01 November 2014

The unbearable lightlessness of brieflessness

A friend of mine (let’s call her Brenda) lives, breathes, consumes and is consumed by advertising.  I remember, years ago, she returned after the official launching of the scandal-tainted ‘Water’s Edge’.  ‘It’s a nice location for a shoot’ was how she described the place.  I owe a lot to Brenda because she taught me a lot about advertising.  That comment on Water’s Edge, for example, taught me that the world is not made of places, but ‘locations’, the former being of old-world usage while the latter had market-value factored in. 

She taught me other things.  One afternoon she said she was tired of being inside the office and wanted me to take a walk with her. We walked up the street.  She noticed a side lane (she notices a lot of things). I noticed a sign indicating a book store (I see only books). She noticed an art class in progress and suggested that we take a look. 

There were a dozen or so children, around 5-10 years of age.  Among them was a little boy totally engrossed in his work, with the paint he was using totally engrossed in his face, so to speak. He was full of colour. Literally.  Cute to the max, one might say.  Brenda said ‘Look at him!’ and followed this with the inevitable, ‘would look lovely in an ad’.  She was like that. Made of location, model and prop.  To my mind, way too professional for her own good.  I even asked her once, ‘Brenda, when are you going to get out of this world of locations, props and models and start considering your life brief?’  She just smiled in a way that implied, ‘dude, I do have a life brief, I live, on my own time in ways you might not understand’. 

I shared the location-prop-model story with others in the creative department of the advertising agency and how I asked Brenda when she’s going to live her life brief.  I told them that Brenda was made of briefs (no, not those briefs!).  Ruwan, clearly the quietest art director in the business, waited until everyone else had finished laughing and said, ‘kotinma, maalinda, brenda kiyanne brief case ekak!’ (In short, Malinda, Brenda is a brief case!). 

It was all light hearted stuff.  We laughed. I duly reported to Brenda that it was concluded that she was a ‘brief case’. She duly smiled that same smile. 

Today (August 31, 2010), I heard another ‘briefcase’ story.  My batchmate from Peradeniya, Werawellalage Gedara Premasiri was the narrator.  Premasiri is one of thousands of our citizens who spend around 7 hours a day on average in trains and railway stations 5 days a week.  He has train stories.  This is one.

‘During those terrible days when there was a constant threat of bombs exploding, we were very concerned about parcels, suitcases and such.  People were required to carry their baggage. There was a big problem in trains carrying people to and from work. Briefcases.  There were just too many.  Everyone had one of those James Bond type contraptions.’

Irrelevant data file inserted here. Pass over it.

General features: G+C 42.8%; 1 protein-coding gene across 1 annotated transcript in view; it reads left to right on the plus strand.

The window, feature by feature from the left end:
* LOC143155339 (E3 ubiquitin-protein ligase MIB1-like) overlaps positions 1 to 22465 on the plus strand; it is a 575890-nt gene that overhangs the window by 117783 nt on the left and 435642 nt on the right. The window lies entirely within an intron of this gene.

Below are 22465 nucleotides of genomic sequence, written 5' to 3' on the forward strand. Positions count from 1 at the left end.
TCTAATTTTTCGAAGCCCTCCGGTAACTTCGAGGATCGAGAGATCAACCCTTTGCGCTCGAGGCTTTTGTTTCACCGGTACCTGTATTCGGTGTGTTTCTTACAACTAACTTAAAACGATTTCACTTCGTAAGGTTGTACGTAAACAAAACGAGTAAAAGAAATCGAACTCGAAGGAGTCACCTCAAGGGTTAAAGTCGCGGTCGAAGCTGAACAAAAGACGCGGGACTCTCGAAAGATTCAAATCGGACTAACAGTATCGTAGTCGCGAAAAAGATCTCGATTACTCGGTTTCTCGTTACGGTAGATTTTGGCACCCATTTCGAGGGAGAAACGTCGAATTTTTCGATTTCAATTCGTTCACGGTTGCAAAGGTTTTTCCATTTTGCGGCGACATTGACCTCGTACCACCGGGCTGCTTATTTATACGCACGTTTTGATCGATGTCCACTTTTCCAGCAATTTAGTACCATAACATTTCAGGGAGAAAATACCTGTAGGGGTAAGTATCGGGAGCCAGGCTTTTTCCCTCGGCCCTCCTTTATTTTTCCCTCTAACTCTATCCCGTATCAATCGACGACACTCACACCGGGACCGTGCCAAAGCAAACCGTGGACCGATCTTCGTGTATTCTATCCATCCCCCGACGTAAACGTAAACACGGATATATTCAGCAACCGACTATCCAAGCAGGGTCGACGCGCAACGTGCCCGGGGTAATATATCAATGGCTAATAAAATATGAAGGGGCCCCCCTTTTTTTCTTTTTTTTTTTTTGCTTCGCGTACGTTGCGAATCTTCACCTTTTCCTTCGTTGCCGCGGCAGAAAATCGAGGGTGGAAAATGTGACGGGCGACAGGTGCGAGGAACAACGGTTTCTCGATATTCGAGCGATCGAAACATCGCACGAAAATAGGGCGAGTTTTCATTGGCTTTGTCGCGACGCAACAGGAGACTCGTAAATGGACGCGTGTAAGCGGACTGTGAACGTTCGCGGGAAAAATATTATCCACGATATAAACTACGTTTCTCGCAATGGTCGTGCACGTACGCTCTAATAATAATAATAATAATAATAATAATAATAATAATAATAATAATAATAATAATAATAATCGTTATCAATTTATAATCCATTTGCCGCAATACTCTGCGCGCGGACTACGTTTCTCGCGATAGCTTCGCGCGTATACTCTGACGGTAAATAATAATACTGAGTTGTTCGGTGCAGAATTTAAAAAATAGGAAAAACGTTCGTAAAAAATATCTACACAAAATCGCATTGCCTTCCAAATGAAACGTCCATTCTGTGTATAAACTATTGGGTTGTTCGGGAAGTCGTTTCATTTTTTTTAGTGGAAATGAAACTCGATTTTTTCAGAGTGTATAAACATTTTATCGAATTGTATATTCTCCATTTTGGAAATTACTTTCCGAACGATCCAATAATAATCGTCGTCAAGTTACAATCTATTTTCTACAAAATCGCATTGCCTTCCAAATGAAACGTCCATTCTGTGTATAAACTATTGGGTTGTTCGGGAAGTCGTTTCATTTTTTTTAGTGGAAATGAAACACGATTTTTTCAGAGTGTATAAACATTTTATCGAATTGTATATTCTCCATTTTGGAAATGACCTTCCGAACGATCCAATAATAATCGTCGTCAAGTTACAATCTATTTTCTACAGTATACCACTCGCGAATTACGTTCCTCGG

Briefcases had nothing to do with convenience.  It was a mind-thing, Premasiri said: ‘the average briefcase had a torch, umbrella and a lunch packet’.  People had to get up early and walk some distance to the railway station. Hence the torch. The umbrella was a just-in-case precaution.  And lunch had to be had. 

‘It made people feel important. By the time you reach the office, the peon is waiting for you and your briefcase.  It’s the peon who takes it up to the relevant desk.’ 

Yes, it is all in the mind.  All about appearances. Status. 

Not all briefcases are of the James Bond type.  Briefcases take different form.  If you wear a set of glasses that filters out the necessary and shows all the frills people carry to look good and big and better and important, you will be astounded by the clutter.  You don’t have to go too far. Take a look in the mirror.  It’s a lot of baggage we are talking about. 

Brenda had a job to do and the mental notes she was making hardly filled any space.  It certainly didn’t trip anyone and didn’t cause worry in any over-cautious mind, fretting about bomb explosions.  She didn’t seem to be overburdened either and even if she was, that was her business. 

We have problems, Premasiri said. The transportation system needs to be revamped, for example.  There are little things, he said, that can be sorted out, not by the state but the people themselves. 

Briefcases are bulky things.  A briefcase is a harmless thing.  Imagine however a trainload of briefcases.  That’s heaviness we can do without, burdened as we are with a million worries. 

Premasiri said that he had talked about briefcases on many occasions.  ‘Not a single person dumped his briefcase,’ he said with a laugh. 

Some briefs are hard to drop, especially those unnecessary things we pile upon ourselves with a neat guilt-reliever called ‘necessary’.



*First published on September 1, 2010, 'The Daily News' 


Malinda Seneviratne is the Editor-in-Chief of 'The Nation' and can be reached at msenevira@gmail.com
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